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In Ulster County, Three Votes Separate DA Candidates

District attorney races in two Hudson Valley counties are too close to call. In Ulster County, the candidates are in a dead heat. WAMC’s Hudson Valley Bureau Chief Allison Dunne has more on the contests that Republicans previously dominated.

Ulster County Republican chief assistant district attorney Michael Kavanagh wants to succeed his boss, Holley Carnright, who is retiring. Democrat Dave Clegg, a criminal defense attorney who chairs the county’s Human Rights Commission, says he would bring a sea change to the office. Clegg addressed supporters near midnight Tuesday night, when not all districts had been counted and he was leading by less than 2 percentage points.

“We have been here for all the right reasons. We are here to transform criminal justice in our county,” Clegg says. “We’re here to move us into the 21st century. We’re here to find a way to rehabilitate people who have addiction, as opposed to incarcerating them.”

It turns out a medical emergency at the Ulster County Board of Elections had halted the ballot counting late Tuesday. Democratic County Board of Elections Commissioner Ashley Dittus says her staff member is fine after a trip to the ER. The counting resumed Wednesday morning, and, with all districts reporting, the DA candidates are in a dead heat. Kavanagh leads by three votes, and each has 49.99 percent of the vote. Dittus says 2,074 absentee ballots will be counted; perhaps more, as 3,602 had been issued. And there are affidavit ballots.

Kavanagh declined to comment. In a previous interview, he shared his views on statewide bail reform that takes effect in January.

“I am a proponent of responsible bail reform. I think bail reform is a good thing in some aspects,” says Kavanagh. “However, this bill went way too far. Some of the crimes that are excluded from cash bail I don’t think should have been. I think it creates a dangerous situation for the community.”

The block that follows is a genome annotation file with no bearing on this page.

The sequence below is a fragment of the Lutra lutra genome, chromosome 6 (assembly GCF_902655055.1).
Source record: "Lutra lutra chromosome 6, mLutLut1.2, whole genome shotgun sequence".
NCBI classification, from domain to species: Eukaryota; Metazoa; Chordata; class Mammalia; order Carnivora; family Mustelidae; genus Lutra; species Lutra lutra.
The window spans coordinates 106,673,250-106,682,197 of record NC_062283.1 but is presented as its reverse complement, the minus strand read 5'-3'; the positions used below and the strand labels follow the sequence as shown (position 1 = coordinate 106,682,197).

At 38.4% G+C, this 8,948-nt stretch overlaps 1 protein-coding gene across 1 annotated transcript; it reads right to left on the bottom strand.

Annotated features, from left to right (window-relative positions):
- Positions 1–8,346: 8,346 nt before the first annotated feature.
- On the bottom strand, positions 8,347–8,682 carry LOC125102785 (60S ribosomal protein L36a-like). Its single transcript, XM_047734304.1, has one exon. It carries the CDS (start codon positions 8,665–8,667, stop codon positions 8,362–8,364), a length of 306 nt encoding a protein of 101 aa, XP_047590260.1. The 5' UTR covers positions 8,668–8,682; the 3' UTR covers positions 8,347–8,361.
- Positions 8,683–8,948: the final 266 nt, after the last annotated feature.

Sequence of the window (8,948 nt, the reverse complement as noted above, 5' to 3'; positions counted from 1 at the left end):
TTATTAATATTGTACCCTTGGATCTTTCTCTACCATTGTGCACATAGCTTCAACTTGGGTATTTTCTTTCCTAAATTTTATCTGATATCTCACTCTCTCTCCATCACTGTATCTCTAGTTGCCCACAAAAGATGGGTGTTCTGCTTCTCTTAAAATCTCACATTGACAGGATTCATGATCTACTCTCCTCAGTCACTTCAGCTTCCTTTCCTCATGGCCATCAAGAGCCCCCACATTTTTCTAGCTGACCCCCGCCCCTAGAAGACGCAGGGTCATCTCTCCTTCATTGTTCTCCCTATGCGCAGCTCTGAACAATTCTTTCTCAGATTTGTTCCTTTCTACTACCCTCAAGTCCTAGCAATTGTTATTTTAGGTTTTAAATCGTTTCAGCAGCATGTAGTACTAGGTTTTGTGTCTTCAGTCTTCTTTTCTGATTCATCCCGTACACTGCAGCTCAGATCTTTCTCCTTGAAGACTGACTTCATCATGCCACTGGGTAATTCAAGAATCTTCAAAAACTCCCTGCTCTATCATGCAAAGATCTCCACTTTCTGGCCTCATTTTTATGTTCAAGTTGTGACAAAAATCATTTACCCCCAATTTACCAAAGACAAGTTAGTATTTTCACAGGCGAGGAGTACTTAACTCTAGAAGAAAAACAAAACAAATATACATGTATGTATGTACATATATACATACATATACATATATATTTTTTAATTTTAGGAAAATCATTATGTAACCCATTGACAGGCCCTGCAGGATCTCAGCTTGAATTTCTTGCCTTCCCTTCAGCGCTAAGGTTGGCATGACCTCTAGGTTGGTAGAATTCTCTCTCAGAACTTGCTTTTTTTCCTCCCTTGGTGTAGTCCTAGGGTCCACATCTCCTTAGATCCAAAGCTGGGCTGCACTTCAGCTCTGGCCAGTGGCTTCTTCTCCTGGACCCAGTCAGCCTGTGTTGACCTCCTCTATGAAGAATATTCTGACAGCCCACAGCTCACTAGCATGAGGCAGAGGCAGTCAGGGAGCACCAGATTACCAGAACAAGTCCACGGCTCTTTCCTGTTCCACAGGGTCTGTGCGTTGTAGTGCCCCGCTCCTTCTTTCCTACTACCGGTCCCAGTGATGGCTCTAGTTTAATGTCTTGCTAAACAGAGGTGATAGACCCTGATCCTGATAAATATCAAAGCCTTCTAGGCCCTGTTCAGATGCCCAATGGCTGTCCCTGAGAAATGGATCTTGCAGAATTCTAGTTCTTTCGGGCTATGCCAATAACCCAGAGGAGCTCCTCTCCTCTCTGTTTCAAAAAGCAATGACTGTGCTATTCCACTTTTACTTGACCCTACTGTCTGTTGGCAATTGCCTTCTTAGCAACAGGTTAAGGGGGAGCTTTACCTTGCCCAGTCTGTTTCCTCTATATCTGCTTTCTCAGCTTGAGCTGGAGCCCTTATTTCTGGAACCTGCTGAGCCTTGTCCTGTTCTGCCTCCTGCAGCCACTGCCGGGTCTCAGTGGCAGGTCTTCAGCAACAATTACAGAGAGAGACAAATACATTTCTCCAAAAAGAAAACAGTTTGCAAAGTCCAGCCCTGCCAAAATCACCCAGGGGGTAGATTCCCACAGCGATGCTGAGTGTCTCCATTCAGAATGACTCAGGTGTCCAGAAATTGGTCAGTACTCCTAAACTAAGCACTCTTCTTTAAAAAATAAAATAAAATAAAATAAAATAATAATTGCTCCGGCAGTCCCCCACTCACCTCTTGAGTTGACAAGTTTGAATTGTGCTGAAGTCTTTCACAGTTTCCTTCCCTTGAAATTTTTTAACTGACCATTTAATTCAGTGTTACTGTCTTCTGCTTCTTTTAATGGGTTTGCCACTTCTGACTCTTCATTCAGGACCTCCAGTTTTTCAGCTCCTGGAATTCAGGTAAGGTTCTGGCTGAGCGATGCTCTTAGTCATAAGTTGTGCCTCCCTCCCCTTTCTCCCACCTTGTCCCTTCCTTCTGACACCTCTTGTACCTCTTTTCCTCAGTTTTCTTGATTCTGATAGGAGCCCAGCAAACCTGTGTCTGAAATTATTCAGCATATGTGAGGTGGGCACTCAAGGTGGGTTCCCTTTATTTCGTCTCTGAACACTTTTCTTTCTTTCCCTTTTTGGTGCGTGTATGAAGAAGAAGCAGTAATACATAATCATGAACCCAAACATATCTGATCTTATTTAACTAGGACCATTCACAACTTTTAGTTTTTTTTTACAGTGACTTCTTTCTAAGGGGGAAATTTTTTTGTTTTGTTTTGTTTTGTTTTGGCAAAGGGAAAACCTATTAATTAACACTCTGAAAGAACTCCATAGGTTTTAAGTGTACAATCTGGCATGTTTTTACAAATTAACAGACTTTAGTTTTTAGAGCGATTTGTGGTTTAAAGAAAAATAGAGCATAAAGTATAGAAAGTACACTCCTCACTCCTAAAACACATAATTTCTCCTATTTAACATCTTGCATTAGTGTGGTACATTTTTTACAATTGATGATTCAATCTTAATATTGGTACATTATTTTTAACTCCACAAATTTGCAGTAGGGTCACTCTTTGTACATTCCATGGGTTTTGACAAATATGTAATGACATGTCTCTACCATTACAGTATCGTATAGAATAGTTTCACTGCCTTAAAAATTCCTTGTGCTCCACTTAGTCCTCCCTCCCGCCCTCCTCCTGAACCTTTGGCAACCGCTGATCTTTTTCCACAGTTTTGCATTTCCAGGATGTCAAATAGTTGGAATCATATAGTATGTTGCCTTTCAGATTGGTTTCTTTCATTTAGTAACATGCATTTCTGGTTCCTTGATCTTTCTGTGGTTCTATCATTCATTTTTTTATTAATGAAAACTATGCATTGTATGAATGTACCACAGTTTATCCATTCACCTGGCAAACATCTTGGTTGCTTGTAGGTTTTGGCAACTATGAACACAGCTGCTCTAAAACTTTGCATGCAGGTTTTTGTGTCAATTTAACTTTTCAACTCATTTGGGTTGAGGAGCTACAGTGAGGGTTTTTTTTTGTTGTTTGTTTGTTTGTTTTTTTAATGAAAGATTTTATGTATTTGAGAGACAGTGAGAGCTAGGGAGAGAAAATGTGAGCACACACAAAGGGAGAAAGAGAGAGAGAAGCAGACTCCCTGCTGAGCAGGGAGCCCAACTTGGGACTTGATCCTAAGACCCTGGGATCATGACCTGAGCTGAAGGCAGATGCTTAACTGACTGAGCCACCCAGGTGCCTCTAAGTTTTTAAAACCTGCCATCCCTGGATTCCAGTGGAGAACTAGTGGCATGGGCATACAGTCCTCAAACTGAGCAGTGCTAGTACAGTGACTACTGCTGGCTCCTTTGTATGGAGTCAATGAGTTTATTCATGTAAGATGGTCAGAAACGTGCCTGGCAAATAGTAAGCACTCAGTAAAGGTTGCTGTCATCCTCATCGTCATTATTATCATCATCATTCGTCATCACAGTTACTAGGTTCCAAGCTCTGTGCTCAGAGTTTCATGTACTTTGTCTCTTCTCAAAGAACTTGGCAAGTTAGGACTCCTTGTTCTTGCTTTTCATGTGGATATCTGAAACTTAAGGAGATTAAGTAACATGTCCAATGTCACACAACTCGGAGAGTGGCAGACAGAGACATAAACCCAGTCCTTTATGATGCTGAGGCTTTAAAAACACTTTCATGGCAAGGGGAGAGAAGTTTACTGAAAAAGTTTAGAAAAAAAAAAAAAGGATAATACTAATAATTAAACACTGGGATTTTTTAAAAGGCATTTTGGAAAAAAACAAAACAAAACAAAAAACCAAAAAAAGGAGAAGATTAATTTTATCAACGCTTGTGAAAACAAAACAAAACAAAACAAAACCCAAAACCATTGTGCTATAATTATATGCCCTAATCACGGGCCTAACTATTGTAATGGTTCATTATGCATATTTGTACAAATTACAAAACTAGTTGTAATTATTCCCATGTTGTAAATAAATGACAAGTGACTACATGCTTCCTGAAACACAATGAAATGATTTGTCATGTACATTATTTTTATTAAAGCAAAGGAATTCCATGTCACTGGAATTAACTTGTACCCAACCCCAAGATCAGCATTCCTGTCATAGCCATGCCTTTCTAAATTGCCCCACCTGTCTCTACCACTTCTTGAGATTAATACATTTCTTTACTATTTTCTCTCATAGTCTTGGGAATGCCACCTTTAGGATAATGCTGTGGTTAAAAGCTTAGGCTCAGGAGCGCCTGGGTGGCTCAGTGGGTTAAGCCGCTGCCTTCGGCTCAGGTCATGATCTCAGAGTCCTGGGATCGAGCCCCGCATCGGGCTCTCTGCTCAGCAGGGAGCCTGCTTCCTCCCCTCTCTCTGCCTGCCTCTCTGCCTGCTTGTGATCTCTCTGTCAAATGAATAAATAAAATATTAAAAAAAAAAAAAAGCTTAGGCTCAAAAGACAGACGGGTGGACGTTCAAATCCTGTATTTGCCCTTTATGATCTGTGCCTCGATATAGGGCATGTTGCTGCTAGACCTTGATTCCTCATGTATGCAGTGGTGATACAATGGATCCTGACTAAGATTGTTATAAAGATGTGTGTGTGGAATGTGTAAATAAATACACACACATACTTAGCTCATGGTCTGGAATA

And he said cash bail reform will do away with a mechanism to secure services.

“Bail, not for punishment but to get somebody incarcerated to hit rock-bottom so that they can receive services immediately, not to languish in jail for six months and then, oh, OK, something, a bed’s open, now you can go,” Kavanagh says. “We need services in place now, and we don’t have them.”

Clegg attributes the close race partially to a flier that depicts him shaking hands with a Kingston activist who has been critical of police. He thinks that was a scare tactic that may have had some success.

“Well, there was some bumps in the road. And we had the Soros Foundation come in, nothing to do with me, didn’t coordinate in any way, but they said some things which got people upset, and that’s kind of unfortunate. Our campaign was always positive. Our campaign was issue driven. Our campaign was about moving us forward into the 21st century of criminal justice. And so, that’s what I think it’s about,” says Clegg. “And there was one moment in time where I shook somebody’s hand who had been convicted of a crime, and that’s what I do as a person who treats people decently. So that was something that shouldn’t have even been an issue, but it was.”

The division is similar across the river in Dutchess County, where longtime incumbent William Grady, a Republican, leads Democrat Richard Berube by 814 votes, or 50.60 percent to 49.38 percent. Dutchess County Democratic Board of Elections Commissioner Elizabeth Soto says the office has received 2,120 absentee ballots as of November 5, and had issued 3,569.

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